Marx, K., and F. Engels. Ob iskusstve, vol. 2. Moscow, 1967.
Pisarev, D. I. “Genrikh Geine.” In Soch., vol. 4. Moscow, 1956.
Mehring, F. Literaturno-kriticheskie stat’i. [Moscow-Leningrad] 1964.
Lunacharskii, A. V. “Geine—myslitel’.” In his book Stat’i o literature. Moscow, 1957.
Khavtasi, G. Teoriia iskusstva G. Geine. Tbilisi, 1956. (In Georgian.)
Korniu, O. K. Marks i F. Engel’s: Zhizn’ i deiatel’nost’, vol. 1. Moscow, 1959. Chapter 7.
Reimann, P. Osnovhye techeniia v nemetskoi literature 1750-1848. Moscow, 1959.
Berkovskii, N. Ia. “Genrikh Geine, pisatel’ narodnoi Germanii.” Zvezda, 1956, no. 2.
Schiller, F. P. Genrikh Geine. Moscow, 1962.
Deich, A. I. Poeticheskii mir Geine. Moscow, 1963.
Gizhdeu, S. G. Geine. Moscow, 1964.
Istoriia nemetskoi liteatury, vol. 3. Moscow, 1966.
Genrikh Geine: Bibliografiia russkikh perevodov i kriticheskoi literatury na russkom iazyke. [Compiled by A. G. Levinton, edited by Ia. M. Metallov.] Moscow, 1958.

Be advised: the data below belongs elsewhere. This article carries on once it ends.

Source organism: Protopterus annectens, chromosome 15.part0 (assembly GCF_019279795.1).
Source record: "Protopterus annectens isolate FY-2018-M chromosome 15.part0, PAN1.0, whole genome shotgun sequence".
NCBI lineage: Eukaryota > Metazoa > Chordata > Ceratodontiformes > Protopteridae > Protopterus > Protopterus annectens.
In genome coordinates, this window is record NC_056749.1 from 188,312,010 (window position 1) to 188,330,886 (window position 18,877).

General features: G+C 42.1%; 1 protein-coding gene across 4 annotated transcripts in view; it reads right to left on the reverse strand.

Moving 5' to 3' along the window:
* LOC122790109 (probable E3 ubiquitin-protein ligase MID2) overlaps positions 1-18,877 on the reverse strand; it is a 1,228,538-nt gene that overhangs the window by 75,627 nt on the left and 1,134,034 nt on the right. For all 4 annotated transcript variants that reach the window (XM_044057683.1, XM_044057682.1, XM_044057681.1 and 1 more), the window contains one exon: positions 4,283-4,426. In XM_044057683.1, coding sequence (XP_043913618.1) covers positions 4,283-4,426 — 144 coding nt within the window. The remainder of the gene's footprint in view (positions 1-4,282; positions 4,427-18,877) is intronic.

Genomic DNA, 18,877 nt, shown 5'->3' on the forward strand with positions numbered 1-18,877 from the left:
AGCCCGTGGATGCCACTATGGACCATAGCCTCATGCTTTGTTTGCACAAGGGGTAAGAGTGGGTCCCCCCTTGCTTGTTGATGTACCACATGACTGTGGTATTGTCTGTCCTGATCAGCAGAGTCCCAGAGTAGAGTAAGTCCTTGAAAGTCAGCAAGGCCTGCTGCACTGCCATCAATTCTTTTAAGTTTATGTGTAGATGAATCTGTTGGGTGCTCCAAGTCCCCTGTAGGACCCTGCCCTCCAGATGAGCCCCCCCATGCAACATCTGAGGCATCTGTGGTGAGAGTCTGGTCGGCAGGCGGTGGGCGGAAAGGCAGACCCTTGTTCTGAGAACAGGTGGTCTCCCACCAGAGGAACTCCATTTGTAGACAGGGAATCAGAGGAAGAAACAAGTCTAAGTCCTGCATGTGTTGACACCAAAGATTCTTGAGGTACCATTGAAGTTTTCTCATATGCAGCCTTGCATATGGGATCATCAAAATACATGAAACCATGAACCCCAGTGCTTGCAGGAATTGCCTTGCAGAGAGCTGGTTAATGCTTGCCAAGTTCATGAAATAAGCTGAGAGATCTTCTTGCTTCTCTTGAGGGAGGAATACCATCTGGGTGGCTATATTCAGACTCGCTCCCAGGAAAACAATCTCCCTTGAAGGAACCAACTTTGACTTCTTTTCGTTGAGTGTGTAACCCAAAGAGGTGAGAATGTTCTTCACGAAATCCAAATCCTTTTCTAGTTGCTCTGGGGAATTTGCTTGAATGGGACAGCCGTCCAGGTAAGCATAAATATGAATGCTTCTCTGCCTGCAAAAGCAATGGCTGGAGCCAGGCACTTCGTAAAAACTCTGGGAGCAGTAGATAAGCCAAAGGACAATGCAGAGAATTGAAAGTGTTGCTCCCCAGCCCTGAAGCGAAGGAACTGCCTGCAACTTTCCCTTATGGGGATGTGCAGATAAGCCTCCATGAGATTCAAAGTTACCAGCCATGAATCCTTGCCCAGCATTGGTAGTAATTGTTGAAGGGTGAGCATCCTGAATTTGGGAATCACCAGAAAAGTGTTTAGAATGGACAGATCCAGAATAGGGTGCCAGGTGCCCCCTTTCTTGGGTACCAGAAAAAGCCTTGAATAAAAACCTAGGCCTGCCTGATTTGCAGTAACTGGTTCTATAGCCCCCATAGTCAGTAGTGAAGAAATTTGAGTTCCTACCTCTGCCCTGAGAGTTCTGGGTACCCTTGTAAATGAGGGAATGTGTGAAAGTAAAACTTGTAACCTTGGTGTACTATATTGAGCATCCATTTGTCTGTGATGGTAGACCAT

Hirth, F. Heinrich Heine: Bausteine zu einer Biographie. Mainz [1950].
Victor, W. Marx und Heine [3rd ed.]. Berlin, 1953.
Wadepuhl, W. Heine-Studien. Weimar, 1956.
Kaufmann, H. Politisches Gedicht und klassische Dichtung: Heinrich Heine. Berlin, 1958.
Hofrichter, L. Heinrich Heine: Biographie seiner Dichtung. Göttingen [1966].
Wilhelm, G. Heine Bibliographie, parts 1-2. Weimar, 1960.
Seifert, S. Heine-Bibliographie, 1954-1964. Berlin-Weimar, 1968.
Mende, F. Heinrich Heine: Chronik seines Lebens und Werkes. Berlin, 1970.


The Great Soviet Encyclopedia, 3rd Edition (1970-1979). © 2010 The Gale Group, Inc. All rights reserved.
References in classic literature ?